"Sporulation is a complex and mysterious process," Igoshin said. "For example, some cells choose to become spores and others don't -- even if they are exposed to the same conditions. Even more intriguing is the fact that some cells begin the process of converting into spores only to turn back and revert to normal behavior."
To decipher how B. subtilis decides to form a spore, Igoshin and Rice graduate student Jatin Narula created a set of sophisticated computer models that recreated the organism's genetic controls. The results from the computer model were compared and refined based on experimental observations by UH's Masaya Fujita and Seram Devi.
"The master regulator Spo0A is responsible for kicking off the process of spore formation, and our initial hypothesis was that this was the key player involved in the decision to become a spore," Igoshin said. "We found that the decision-making process was considerably more complex."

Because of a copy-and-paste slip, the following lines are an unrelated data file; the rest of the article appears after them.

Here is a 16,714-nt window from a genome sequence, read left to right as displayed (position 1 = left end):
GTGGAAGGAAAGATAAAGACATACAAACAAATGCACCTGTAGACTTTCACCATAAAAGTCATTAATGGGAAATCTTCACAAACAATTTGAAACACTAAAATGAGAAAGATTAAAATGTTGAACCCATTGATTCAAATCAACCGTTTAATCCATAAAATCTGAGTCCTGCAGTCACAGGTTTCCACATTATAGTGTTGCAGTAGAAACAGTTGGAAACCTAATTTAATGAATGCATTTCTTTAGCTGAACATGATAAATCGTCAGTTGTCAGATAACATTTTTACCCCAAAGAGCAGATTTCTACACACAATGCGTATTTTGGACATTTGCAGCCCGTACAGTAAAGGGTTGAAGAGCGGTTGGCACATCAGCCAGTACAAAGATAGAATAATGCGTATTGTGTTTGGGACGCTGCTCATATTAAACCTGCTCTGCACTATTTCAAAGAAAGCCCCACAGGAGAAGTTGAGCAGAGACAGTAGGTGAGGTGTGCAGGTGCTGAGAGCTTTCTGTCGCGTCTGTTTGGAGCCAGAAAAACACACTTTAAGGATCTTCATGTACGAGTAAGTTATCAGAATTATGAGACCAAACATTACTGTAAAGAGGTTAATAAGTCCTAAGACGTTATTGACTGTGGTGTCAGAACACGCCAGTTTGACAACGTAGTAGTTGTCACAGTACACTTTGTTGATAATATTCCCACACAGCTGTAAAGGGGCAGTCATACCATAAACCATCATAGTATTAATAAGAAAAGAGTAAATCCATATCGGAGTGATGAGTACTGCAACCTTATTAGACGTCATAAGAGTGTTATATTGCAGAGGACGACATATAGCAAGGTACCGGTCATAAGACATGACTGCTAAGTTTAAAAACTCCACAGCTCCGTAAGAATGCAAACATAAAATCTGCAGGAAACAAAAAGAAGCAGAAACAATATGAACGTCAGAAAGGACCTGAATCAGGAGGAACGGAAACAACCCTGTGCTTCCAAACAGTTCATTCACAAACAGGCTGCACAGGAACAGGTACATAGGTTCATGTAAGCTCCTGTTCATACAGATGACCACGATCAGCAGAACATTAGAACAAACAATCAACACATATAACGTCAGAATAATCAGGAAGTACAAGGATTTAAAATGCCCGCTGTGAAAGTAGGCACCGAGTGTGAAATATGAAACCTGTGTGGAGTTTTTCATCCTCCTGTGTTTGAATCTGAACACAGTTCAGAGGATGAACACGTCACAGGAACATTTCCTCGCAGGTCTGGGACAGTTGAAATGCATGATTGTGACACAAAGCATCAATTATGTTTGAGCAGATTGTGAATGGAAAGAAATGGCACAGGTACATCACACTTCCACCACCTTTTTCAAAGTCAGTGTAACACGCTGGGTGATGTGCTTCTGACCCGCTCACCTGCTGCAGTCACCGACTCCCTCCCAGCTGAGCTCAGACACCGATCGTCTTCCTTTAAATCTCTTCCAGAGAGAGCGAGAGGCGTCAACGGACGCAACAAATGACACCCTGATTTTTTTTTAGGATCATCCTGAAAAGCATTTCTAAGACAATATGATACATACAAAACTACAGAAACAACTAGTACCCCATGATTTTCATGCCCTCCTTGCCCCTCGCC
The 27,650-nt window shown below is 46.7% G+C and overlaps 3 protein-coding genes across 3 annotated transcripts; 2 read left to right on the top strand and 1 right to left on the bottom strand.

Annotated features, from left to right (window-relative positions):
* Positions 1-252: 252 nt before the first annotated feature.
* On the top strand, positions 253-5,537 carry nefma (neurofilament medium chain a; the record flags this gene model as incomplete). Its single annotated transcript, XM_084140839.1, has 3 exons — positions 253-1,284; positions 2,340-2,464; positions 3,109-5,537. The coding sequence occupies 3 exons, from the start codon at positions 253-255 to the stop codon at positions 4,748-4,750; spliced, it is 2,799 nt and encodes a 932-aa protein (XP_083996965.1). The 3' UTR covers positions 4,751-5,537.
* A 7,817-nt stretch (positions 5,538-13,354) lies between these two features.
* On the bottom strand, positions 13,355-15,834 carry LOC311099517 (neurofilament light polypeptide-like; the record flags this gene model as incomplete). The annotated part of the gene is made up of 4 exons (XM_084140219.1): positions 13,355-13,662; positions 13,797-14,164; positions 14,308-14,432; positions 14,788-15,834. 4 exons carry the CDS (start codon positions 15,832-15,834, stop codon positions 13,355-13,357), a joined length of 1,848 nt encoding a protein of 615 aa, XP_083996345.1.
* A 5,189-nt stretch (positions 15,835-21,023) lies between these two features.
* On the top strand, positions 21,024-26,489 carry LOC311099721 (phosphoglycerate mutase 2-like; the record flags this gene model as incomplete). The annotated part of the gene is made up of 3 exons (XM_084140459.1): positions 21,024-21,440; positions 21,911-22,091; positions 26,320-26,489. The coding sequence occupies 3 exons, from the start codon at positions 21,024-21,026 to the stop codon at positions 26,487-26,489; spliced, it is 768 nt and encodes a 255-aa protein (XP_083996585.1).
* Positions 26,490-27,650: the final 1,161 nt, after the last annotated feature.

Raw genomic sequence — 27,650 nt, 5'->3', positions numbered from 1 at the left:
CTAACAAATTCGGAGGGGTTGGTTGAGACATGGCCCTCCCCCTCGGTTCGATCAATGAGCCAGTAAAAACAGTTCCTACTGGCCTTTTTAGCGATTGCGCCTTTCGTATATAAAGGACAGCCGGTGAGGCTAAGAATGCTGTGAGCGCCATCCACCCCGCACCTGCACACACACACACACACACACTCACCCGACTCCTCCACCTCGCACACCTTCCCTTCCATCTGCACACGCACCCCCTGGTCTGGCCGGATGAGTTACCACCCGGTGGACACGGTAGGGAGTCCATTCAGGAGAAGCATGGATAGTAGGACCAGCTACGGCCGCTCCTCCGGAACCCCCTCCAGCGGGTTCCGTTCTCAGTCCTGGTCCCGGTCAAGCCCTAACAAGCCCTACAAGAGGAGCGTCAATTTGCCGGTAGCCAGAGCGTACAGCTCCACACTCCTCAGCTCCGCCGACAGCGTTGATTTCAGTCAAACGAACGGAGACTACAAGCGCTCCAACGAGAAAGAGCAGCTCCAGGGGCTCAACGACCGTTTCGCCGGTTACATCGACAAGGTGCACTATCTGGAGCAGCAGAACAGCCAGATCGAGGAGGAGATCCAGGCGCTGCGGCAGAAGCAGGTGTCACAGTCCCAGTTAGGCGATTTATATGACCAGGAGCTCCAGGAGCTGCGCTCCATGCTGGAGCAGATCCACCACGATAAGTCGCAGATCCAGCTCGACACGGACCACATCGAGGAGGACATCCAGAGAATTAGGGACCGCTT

Signal processing in bacteria is complicated because the amount of information that their network can receive and process is related to the number of molecules inside the cells. The tiny size of the bacterial cell therefore leads to very noisy signals. The problem is akin to the challenge a political pollster would face in attempting to predict the outcome of a national election based on interviews with only 50 voters.
"It's a statistical sampling problem," Igoshin said. "Because the bacterial cell is small, master regulator genes have to contend with very noisy signals. One way to overcome the problem is to average the signals over a long period of time. We examined whether B. subtilis did this in making the decision to form a spore, but we found that if the cell waited for a clear signal, it may not complete the complicated spore-forming program before it would die."
Instead, the cell kicks off t
|Contact: David Ruth|